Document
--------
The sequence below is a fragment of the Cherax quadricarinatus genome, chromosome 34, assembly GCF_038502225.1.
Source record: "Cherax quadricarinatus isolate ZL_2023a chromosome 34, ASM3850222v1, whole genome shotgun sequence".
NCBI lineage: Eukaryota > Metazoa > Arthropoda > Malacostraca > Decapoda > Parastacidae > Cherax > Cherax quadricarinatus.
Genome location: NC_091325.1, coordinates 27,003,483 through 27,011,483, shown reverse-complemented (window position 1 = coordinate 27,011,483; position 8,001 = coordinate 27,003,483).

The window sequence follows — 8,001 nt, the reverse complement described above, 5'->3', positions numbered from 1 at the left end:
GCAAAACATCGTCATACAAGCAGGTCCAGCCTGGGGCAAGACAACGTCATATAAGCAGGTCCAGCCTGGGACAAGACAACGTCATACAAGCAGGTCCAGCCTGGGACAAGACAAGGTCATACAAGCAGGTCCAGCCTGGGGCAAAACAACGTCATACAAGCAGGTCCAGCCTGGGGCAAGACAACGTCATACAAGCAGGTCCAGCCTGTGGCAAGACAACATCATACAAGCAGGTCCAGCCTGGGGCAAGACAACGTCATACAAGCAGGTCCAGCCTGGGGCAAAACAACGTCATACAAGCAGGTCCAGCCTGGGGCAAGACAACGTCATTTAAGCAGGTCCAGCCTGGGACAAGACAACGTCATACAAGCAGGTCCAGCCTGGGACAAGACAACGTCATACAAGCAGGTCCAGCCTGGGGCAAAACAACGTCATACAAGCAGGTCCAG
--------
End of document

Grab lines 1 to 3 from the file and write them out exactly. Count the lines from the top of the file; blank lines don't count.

The sequence below is a fragment of the Cherax quadricarinatus genome, chromosome 34, assembly GCF_038502225.1.
Source record: "Cherax quadricarinatus isolate ZL_2023a chromosome 34, ASM3850222v1, whole genome shotgun sequence".
NCBI lineage: Eukaryota > Metazoa > Arthropoda > Malacostraca > Decapoda > Parastacidae > Cherax > Cherax quadricarinatus.